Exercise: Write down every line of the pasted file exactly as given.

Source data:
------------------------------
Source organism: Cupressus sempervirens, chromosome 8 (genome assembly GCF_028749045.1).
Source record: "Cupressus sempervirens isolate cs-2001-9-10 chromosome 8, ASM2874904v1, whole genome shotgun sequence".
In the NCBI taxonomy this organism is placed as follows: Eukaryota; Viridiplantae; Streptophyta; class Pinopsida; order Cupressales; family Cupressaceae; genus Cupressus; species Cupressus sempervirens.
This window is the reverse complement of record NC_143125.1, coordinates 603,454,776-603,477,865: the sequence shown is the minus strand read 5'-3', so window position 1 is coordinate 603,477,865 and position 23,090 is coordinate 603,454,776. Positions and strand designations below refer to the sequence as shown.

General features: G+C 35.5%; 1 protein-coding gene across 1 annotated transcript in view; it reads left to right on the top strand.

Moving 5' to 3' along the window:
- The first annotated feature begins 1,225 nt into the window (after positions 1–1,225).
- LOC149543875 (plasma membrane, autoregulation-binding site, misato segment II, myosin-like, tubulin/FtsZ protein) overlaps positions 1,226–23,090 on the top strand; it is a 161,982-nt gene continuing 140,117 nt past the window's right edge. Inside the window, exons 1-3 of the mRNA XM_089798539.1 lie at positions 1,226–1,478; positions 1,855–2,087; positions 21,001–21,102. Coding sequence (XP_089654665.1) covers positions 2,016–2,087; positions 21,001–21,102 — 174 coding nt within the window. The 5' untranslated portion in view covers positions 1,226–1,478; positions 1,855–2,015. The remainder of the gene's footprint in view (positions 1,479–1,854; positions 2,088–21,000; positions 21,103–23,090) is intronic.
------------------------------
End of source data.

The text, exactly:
Source organism: Cupressus sempervirens, chromosome 8 (genome assembly GCF_028749045.1).
Source record: "Cupressus sempervirens isolate cs-2001-9-10 chromosome 8, ASM2874904v1, whole genome shotgun sequence".
In the NCBI taxonomy this organism is placed as follows: Eukaryota; Viridiplantae; Streptophyta; class Pinopsida; order Cupressales; family Cupressaceae; genus Cupressus; species Cupressus sempervirens.
This window is the reverse complement of record NC_143125.1, coordinates 603,454,776-603,477,865: the sequence shown is the minus strand read 5'-3', so window position 1 is coordinate 603,477,865 and position 23,090 is coordinate 603,454,776. Positions and strand designations below refer to the sequence as shown.

General features: G+C 35.5%; 1 protein-coding gene across 1 annotated transcript in view; it reads left to right on the top strand.

Moving 5' to 3' along the window:
- The first annotated feature begins 1,225 nt into the window (after positions 1–1,225).
- LOC149543875 (plasma membrane, autoregulation-binding site, misato segment II, myosin-like, tubulin/FtsZ protein) overlaps positions 1,226–23,090 on the top strand; it is a 161,982-nt gene continuing 140,117 nt past the window's right edge. Inside the window, exons 1-3 of the mRNA XM_089798539.1 lie at positions 1,226–1,478; positions 1,855–2,087; positions 21,001–21,102. Coding sequence (XP_089654665.1) covers positions 2,016–2,087; positions 21,001–21,102 — 174 coding nt within the window. The 5' untranslated portion in view covers positions 1,226–1,478; positions 1,855–2,015. The remainder of the gene's footprint in view (positions 1,479–1,854; positions 2,088–21,000; positions 21,103–23,090) is intronic.